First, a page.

Milley said 84 suspects were detained Friday, while a "half a dozen suspected al-Qaida cell members" and several other "foreign fighters" from Sudan, Syria, Egypt and Jordan had been captured since the operation began.

"For two years I have been suffering from these terrorists, now it is my time," said Brig. Gen. Mohammed Essa Baher, an army commander from Mahmoudiya whose two sons had been killed by insurgents.

Sunni clerics in Baghdad took advantage of main weekly Friday prayer services to call for an end to Operation Lightning, which many Sunnis say target members of their own religious minority. Sunni Arabs are thought to make up the overwhelming majority of the insurgency.

"I appeal to every official here in Iraq to stop humiliating people and (end) the raiding campaign," Sheik Mahmoud al-Sumaidie said in the Um al-Qura Mosque, which also serves as the headquarters of the influential Association of Muslim Scholars.

Prime Minister Ibrahim al-Jaafari (search), a Shiite, has been trying to include the Sunni minority in the political process, seen as the only way to defuse the insurgency.

But the incessant violence — launched by Islamic extremists to Saddam loyalists — highlights what still needs to be done to stop the killings.

Gunmen killed Brig. Sabah Qara Alton, a Turkman official at Kirkuk City Council, after he left a mosque in the ethnically mixed northern city following Friday prayers, police Capt. Sarhad Talabani said.

Earlier, gunmen killed Razzouq Mohammed Ibrahim, an Iraqi contractor in charge of renovating a mosque in western Samarra, and stole his car, police Lt. Qassim Mohammed said.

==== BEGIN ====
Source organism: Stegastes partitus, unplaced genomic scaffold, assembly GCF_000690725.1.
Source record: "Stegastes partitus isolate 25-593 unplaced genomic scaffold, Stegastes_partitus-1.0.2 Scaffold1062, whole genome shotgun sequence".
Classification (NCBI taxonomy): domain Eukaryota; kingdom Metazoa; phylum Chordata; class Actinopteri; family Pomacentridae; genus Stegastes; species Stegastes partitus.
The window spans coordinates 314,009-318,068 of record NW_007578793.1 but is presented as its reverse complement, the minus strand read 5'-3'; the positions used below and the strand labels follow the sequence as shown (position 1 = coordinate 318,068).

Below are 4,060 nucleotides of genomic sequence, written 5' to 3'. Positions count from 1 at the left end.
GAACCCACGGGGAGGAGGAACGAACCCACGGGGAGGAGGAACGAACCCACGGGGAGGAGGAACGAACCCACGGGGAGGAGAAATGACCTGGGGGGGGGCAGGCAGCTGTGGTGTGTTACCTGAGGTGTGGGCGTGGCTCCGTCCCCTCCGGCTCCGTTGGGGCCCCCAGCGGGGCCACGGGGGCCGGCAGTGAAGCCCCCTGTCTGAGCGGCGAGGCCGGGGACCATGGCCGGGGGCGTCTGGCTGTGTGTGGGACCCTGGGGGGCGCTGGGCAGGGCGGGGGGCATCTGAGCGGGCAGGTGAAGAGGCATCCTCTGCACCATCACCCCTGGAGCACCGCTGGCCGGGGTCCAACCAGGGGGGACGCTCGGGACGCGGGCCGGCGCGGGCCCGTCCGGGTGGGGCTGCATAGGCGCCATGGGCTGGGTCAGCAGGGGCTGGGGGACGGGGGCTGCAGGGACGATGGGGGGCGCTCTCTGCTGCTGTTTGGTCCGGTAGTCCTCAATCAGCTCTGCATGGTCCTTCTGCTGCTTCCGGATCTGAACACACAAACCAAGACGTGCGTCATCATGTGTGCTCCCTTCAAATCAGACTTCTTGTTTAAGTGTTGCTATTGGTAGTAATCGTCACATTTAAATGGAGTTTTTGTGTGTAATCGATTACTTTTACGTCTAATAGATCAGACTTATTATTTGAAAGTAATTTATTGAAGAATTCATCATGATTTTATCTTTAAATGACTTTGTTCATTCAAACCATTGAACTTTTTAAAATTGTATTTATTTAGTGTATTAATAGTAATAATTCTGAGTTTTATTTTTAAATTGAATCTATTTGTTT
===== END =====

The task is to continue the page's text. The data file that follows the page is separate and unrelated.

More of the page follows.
Insurgents also fired mortars at the Baghdad Medical City complex shortly after midday, damaging one of the roof of a building. They then shot and killed an Iraqi man standing outside the complex, U.S. military spokesman Sgt. David Abrams said.

Two Iraqi civilians, including a child, were also killed when their car swerved into a U.S. Bradley fighting vehicle near Khalis, 50 miles north of Baghdad, the U.S. military said.

A suicide car bomber wounded nine Iraqi soldiers and two women after attacking an Iraqi army checkpoint near the U.S. 42nd Infantry Division base in Tikrit, 80 miles north of Baghdad, police Capt. Hakim al-Azawi said. Police also pulled the body of a man, whose hands were bound and had been shot in the head, from the Tigris River.

Car bombs also targeted U.S. military convoys in the capital, one of which wounded six Iraqi civilians in western Baghdad, police Capt. Mohammed Abbas said. Another blast damaged an American tank, but caused no U.S. casualties.

Iraqi army troops Friday stormed a suspected house in the southern port city of Basra, detaining four men — two Iraqis and two Egyptians, according to army Brig. Abdul-Kazim Hussein. He said large quantities of weapons and two booby-trapped cars were found.

Sheik Taj El Din al-Hilaly arrived in Baghdad on Wednesday to continue his mission to secure the release Wood, a California-based Australian engineer. The Egyptian-born mufti has said his Iraqi contacts urged him to return to prepare for Wood's possible release.

Wood was abducted in late April, shortly before a militant group, calling itself the Shura Council of the Mujahedeen of Iraq, released a video May 1 showing him pleading for Australia to withdraw its 1,400 troops from Iraq. The Australian government has refused to bend to terrorists' demands.